Film review: Clemency

Following in the footsteps of the recent Just Mercy, the sobering and austere Clemency poses some fresh and pertinent questions about the difficult subject of the death penalty.

The film examines the multi-faceted human cost of the process, including the effect on those who implement it. Lead character Bernadine, astonishingly played by veteran character actress Alfre Woodard, is the warden of a death row prison whose role in the system is eating away at her day-by-day. Things come to a head for her as she faces the imminent execution of convicted cop killer Anthony Woods (Aldis Hodge, seen recently in The Invisible Man), whose innocence is protested daily outside the prison. This compounds her long-time marital issues with her increasingly weary teacher husband Jonathan (The Wire’s Wendell Pierce) and throws into question whether she can continue in her position.

It’s a deliberately-paced, intentionally uncomfortable piece of drama, but this restrained quality leaves plenty of room for the characters to exist as living, breathing people. Writer-director Chinonye Chukwu spent years researching the topic, evidenced by a mature, meaningful narrative that stays with you.

Her film is anything but surface level. For example, during a particularly powerful scene which features an execution, Chukwu holds steady on a shot of Bernadine’s reaction for more than two minutes. It’s a remarkable moment which encapsulates the horror, fear, sadness, confusion, and burdened responsibility that the actress brings to the role. The fact that Woodard wasn’t nominated at the Oscars earlier in the year is, quite frankly, ridiculous. Although the supporting cast are similarly excellent – not least Hodge’s impassioned inmate with the weight of his state-sanctioned death weighing heavy on his shoulders – it’s Woodard’s film, and she shines.

What gives Clemency its power is that it focuses as much, if not more, on the emotional toll on the people caught up in the system as it does on the system itself. Its examination of the fact that African American males are disproportionately incarcerated in the US prison system is given extra relevance in light of the recent Black Lives Matter movement. The film takes a vehemently anti-death penalty stance, but that point of view is expressed without resorting to the cheap manipulation of a swelling score or big awards-bait speeches. It exerts a restrained power that really resonates.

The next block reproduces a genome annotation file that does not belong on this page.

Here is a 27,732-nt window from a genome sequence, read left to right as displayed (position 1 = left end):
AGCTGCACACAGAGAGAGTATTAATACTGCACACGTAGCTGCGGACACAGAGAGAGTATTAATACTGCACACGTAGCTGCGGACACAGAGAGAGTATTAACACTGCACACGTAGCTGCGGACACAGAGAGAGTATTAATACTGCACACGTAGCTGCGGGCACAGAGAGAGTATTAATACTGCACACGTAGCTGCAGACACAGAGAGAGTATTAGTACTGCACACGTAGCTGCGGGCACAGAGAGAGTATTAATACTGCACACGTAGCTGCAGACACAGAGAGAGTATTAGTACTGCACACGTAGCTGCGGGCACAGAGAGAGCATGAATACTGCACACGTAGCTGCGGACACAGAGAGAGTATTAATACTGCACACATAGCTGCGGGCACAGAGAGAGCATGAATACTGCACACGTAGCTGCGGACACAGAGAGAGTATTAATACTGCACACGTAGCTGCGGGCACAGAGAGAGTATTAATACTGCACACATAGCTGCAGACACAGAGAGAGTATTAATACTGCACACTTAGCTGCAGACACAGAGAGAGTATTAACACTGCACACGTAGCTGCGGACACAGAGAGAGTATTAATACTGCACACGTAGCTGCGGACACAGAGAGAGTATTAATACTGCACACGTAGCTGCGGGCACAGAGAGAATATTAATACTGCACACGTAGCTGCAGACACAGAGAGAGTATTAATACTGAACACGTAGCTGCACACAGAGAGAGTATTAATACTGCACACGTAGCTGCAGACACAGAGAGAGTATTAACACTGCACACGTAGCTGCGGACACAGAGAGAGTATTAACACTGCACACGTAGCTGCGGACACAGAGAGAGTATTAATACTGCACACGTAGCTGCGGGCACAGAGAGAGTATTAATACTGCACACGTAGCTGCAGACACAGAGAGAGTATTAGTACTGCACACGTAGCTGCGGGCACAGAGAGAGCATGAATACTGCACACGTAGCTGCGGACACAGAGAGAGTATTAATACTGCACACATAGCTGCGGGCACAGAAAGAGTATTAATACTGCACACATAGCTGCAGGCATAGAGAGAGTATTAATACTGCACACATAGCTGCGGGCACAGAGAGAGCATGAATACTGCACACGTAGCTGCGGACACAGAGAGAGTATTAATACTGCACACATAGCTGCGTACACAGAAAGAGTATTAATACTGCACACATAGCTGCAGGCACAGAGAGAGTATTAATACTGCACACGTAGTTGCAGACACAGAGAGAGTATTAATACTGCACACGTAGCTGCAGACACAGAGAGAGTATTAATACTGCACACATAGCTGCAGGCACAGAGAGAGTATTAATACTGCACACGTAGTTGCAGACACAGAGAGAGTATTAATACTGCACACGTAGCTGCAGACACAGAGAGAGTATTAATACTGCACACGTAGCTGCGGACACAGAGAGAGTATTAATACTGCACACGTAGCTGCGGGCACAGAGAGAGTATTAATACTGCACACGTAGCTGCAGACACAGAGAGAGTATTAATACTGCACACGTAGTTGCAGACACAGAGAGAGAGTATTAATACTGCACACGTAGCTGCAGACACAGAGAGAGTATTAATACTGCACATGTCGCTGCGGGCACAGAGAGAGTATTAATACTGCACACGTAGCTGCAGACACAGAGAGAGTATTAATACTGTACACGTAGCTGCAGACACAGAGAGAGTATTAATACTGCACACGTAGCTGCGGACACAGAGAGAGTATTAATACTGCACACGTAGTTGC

Clemency is available to watch on the BFI Player now.


Follow us on Twitter for more interviews, reviews, competitions, and news.


Read the April 2021 issue of SNACK magazine on your tablet, mobile, or pc.

You May Also Like

Book Review: Jamie’s Keepsake – Michael Gallagher

A lot of Scottish literature represents bad behaviour as something deeply ingrained in the ...

loup havenith sailor single cover

Single Review: Loup Havenith – Sailor

Supercloud’s Abandon All Reason EP caused quite the stir around these here parts when ...

Film Review: James vs. His Future Self

SNACK at The Glasgow Film Festival 2020 James vs. His Future Self Shane Carruth’s ...

EP review: Alex Amor – Love Language

Perfectly produced with swagger and sincerity to match, Alex Amor’s Love Language is an ...

Glasgow Film Festival 2019 – Snack Mag Picks

With so many excellent films showing it’s near impossible to narrow the field down ...

Album review: The Ghost of Helags – We Came From The Stars

Swedish-born but Berlin-based, The Ghost of Helags are a slightly awkward entity to place ...

Track by Track: Public Enemy – What You Gonna Do When the Grid Goes Down?

In context It’s hard to put across to anyone who wasn’t around then exactly ...

Album review: Thurston Moore – By the Fire

With the nights getting longer and colder, the heat of Thurston Moore’s By The ...

Review: Neil Young – Return to Greendale

Neil Young’s Performance Archives series has treated fans to such wonders as the legendary ...

Get SNACK magazine in your inbox. Free

 

Keep up to date with all the gigs, events, and news coming out of lockdown.